Demonizing Travel: the Beyoncé and Jay-Z Anniversary Edition

April 12, 2013

The reaction, more precisely, the overreaction was brutal.

Just for visiting Cuba, Beyoncé and Jay-Z were serially accused of violating the law, taking a vacation, enriching a dictatorship, even ignoring or subsidizing racism.

Vicious words, and a familiar tactic.  Slagging celebrities has long been part of the larger effort to demonize virtually anyone for visiting Cuba; because, as opponents of better relations with Cuba understand better than most, there is no greater threat to the U.S. policy of isolating Cuba than giving more Americans the undisturbed right to see the island and its people for themselves.

We have seen dramas like this before. The NY Times examined the Beyoncé and Jay-Z controversy and called it “predictable.”  But, as we watched this story, we think it concluded with a happy ending.

Yes, in the future, less celebrated visitors to Cuba are still likely to be vilified; but, this tactic of demonizing travelers to stop Americans from going to Cuba may have finally run its course.

Here’s what happened.

Scene 1:  Express outrage and call for an investigation

As soon as the news broke, travel opponents found the chance to express indignation ahead of the facts too rich to pass up.

Rep. Debbie Wasserman-Schultz said, “I’m absolutely uncomfortable with the way, and concerned about, not just Jay-Z and Beyoncé but some of the travel, the ‘people to people’ travel, that has been occurring in Cuba.”

Representatives Ileana Ros-Lehtinen and Díaz-Balart quickly sent a letter to the Office of Foreign Assets Control, the Treasury Department agency that regulates travel to Cuba, in which they concluded the trip was illegal tourism but called on the government to investigate nonetheless.

Critics probably should have kept their powder dry, as Professor Ted Henken had the good sense to suggest, “J+Z’s” harshest critics ought to check out what they did in “#Cuba b4 sounding off.”

Scene 2:  Uh oh, the trip was legal.

Treasury complied with the request, and the investigation commenced.  But, it quickly became apparent, as Talking Points Memo and others reported the outrage was at odds with the facts.

Just days after receiving their letter, U.S. Treasury’s Assistant Secretary of Legislative Affairs Alastair M. Fitzpayne, wrote Reps. Díaz-Balart and Ros-Lehtinen, and said:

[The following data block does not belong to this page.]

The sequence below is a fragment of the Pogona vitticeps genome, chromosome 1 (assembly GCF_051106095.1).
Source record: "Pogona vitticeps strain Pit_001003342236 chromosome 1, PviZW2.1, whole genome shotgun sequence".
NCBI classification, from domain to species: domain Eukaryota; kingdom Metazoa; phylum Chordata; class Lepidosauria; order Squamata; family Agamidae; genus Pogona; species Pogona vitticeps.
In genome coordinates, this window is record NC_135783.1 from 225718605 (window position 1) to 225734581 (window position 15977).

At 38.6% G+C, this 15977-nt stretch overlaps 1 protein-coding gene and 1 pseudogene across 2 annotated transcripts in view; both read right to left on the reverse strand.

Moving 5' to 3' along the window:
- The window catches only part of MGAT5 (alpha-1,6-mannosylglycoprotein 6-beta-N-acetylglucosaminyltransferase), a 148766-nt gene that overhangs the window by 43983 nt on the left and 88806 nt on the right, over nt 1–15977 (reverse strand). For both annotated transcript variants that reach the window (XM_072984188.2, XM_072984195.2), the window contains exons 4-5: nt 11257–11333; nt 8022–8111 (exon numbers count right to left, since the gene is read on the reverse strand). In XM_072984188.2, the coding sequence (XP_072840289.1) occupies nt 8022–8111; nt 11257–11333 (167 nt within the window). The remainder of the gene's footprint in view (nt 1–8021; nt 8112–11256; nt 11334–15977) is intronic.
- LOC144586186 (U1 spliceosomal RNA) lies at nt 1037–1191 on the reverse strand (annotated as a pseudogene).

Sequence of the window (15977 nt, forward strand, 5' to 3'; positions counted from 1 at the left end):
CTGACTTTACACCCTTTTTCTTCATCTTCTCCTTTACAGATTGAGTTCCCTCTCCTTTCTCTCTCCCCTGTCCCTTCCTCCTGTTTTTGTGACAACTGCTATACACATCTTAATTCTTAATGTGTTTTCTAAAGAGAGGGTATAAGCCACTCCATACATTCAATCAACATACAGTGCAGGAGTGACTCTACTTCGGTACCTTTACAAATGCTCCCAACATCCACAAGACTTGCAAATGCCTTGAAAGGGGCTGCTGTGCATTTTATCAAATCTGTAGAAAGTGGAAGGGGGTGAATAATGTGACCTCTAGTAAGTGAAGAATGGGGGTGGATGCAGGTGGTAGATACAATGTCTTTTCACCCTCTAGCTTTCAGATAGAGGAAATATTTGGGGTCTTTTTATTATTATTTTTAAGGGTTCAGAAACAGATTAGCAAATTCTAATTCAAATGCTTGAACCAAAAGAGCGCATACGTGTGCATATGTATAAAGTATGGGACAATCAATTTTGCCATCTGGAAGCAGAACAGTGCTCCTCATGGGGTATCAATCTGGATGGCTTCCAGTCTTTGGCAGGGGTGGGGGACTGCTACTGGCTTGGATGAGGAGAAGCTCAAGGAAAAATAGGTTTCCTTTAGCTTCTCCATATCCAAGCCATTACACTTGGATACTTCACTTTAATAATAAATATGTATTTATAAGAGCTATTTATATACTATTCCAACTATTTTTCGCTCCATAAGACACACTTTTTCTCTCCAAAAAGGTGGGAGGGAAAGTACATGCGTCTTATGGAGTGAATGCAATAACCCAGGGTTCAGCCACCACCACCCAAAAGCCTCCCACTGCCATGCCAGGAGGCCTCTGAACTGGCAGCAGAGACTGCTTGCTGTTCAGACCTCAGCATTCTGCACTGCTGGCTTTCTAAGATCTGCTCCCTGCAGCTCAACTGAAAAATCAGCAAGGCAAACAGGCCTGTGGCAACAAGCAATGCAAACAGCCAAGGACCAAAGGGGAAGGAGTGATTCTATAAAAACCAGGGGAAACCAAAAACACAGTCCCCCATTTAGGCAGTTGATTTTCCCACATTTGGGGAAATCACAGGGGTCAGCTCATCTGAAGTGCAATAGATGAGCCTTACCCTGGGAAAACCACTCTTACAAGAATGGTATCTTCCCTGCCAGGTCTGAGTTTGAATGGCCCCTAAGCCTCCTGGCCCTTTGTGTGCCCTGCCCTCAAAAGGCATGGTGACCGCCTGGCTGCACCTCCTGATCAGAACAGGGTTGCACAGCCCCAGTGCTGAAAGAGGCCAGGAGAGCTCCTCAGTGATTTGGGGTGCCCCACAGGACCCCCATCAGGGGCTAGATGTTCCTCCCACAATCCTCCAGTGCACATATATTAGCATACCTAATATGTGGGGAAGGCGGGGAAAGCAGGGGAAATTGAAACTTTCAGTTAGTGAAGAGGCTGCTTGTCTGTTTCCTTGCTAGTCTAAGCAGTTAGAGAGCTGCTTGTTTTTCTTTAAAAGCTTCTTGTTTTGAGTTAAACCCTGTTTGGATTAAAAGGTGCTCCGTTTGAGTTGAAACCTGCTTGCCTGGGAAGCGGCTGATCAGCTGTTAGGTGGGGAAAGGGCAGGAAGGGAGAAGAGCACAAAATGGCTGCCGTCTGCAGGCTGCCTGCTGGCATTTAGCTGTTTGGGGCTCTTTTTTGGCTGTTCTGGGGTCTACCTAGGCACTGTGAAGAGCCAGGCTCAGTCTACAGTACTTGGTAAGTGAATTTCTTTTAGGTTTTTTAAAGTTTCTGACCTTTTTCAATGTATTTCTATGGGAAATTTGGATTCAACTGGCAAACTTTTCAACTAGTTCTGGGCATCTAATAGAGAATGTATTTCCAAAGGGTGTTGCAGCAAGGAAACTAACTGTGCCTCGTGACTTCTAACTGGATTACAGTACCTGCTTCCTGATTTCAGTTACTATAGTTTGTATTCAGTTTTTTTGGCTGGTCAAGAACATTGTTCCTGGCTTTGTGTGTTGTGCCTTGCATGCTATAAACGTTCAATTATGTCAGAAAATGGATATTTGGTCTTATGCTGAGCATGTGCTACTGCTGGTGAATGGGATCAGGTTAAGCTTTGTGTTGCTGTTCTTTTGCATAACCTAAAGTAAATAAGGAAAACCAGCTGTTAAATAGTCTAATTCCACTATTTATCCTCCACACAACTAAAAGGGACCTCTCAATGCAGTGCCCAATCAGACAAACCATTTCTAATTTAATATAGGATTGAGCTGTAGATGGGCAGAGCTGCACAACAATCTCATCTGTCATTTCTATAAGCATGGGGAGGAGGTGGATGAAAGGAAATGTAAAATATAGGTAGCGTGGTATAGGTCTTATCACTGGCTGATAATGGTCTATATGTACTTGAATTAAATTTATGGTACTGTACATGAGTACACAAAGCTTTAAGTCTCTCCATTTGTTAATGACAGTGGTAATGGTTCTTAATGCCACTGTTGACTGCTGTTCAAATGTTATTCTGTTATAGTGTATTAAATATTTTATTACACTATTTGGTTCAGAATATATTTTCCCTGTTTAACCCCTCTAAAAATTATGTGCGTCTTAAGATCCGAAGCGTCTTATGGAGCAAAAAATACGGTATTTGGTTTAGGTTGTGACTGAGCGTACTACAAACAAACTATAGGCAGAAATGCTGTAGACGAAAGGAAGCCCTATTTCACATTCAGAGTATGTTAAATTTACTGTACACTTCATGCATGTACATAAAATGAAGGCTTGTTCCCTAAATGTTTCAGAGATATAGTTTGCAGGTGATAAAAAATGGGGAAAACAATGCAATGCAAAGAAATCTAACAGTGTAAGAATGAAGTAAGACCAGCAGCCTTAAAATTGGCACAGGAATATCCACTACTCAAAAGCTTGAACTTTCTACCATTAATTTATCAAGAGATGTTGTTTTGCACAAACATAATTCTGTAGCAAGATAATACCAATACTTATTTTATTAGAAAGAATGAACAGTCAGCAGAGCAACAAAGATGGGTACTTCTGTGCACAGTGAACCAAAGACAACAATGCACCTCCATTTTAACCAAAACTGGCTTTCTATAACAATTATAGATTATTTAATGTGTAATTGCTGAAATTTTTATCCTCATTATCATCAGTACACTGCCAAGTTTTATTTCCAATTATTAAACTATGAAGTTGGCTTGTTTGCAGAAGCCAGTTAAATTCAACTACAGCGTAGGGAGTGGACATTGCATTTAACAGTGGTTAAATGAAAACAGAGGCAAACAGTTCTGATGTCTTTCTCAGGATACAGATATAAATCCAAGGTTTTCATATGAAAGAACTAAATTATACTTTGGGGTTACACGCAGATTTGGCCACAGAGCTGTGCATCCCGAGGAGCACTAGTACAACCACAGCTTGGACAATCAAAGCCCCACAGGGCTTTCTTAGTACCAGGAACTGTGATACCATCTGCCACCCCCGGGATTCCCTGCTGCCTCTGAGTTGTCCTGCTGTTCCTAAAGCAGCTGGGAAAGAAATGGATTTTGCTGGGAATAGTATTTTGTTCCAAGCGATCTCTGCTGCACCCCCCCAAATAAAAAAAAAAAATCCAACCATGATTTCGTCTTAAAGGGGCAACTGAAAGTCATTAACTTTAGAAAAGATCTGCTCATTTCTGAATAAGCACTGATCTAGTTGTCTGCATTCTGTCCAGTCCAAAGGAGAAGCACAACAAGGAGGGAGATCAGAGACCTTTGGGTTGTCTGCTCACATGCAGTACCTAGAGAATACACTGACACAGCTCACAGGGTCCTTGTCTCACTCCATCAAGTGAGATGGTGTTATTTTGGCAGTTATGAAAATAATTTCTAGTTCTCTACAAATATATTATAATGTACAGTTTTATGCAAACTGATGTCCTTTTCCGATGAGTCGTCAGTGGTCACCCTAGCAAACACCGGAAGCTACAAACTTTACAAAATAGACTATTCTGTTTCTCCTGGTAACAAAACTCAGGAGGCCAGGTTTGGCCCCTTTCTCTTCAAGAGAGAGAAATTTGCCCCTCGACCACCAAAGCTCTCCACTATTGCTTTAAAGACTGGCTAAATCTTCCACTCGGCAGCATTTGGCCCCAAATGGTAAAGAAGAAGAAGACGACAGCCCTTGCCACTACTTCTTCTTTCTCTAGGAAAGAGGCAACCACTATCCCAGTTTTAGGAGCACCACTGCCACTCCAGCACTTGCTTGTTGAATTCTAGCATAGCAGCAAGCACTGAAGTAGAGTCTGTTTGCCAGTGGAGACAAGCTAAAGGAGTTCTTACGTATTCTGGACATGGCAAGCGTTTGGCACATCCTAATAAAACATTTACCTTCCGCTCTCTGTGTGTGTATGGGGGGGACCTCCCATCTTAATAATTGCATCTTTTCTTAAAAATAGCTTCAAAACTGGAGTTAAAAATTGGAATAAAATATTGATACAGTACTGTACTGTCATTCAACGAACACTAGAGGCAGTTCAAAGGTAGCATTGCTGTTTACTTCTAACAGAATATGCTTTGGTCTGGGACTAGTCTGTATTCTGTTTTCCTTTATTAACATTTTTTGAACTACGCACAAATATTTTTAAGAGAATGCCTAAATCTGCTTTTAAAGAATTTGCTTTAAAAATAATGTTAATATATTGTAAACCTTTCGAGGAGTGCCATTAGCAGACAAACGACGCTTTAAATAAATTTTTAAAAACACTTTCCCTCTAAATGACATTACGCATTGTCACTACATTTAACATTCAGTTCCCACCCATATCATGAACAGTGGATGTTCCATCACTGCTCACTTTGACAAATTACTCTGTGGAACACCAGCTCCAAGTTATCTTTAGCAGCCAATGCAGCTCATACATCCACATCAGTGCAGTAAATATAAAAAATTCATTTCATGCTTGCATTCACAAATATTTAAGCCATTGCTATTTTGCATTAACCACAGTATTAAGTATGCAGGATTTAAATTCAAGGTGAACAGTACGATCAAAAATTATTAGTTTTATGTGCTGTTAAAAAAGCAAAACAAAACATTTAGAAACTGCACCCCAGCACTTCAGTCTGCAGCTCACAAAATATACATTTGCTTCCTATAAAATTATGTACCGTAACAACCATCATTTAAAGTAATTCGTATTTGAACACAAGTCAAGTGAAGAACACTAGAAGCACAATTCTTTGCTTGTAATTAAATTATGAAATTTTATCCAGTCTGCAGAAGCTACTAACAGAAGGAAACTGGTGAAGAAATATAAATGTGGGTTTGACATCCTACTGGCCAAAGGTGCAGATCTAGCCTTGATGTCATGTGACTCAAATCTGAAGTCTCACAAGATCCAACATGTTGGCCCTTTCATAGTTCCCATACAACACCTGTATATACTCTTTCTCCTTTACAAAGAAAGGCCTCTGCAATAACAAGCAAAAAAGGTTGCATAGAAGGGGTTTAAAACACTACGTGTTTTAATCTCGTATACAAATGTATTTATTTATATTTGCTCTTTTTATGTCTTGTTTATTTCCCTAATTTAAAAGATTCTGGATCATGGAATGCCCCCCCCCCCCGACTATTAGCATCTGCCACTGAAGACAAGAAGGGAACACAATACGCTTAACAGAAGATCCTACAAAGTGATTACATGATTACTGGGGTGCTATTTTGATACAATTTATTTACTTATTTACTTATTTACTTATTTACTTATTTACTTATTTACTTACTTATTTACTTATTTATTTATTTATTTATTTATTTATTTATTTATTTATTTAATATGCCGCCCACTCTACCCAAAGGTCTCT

“It is our understanding that the travelers in question traveled to Cuba pursuant to an educational exchange trip organized by a group authorized by OFAC to sponsor and organize programs to promote people-to-people contact in Cuba.”

Scene 3: Blame the investigators

Even before the entertainers were “absolved by Treasury,” Senator Marco Rubio worried that if the couple hadn’t violated the rules, then the rules were being misunderstood or mal-administered.

“If,” he said, the trip was fully licensed, “the Obama Administration should explain exactly how trips like these comply with U.S. law and regulations governing travel to Cuba and it should disclose how many more of these trips they have licensed.”

Rep. Ileana Ros-Lehtinen agreed:  If the tourist activities undertaken by Beyoncé and Jay-Z in Cuba are classified as an educational exchange trip, then it is clear that the Obama administration is not serious about denying the Castro regime an economic lifeline that US tourism will extend to it.”

Scene 4: Just Keep Throwing Punches

Why didn’t the Treasury letter put this issue to rest?  Why are reporters and commentators still talking about it?  Celebrities + Attacks = News.

If you say Jay-Z and Beyoncé just went to Cuba for a good time; if you liken travel to Cuba to visiting a zoo, or taking a tropical vacation, or if you call Senators “snowbirds” seeking warmer climes, even when they’re in Cuba trying to free Alan Gross, you’re going to make news.

Further, if you make the baseless charge that Rep. Kathy Castor, who supports removing the embargo, is acting like a foreign agent for the Castro brothers rather than pursuing the U.S. national interest, that’s fair game.

If you start listing places that Beyoncé and Jay-Z should have visited, like Senator Rubio did, it’s unlikely that anyone will remind him that he’s never been there himself.

Denigrating travelers makes good copy; demonizing travel costs the critics nothing.

The Surprise Ending:  An Old Tactic May Be Running Its Course

This is changing.  We may have reached the day our friend Stephen Rivers dreamed of – when cultural figures who visit Cuba open political space in our country to reexamine its policy of punishing the Castros by denying Americans their constitutional rights to visit the island.

The scholar, Arturo López-Levy calls it the ‘Beyoncé Effect,’ the chance to “take a fresh look at the U.S. policy toward Cuba with the candidness of an adolescent. It is difficult to defend a policy that stomps on the same rights it preaches.”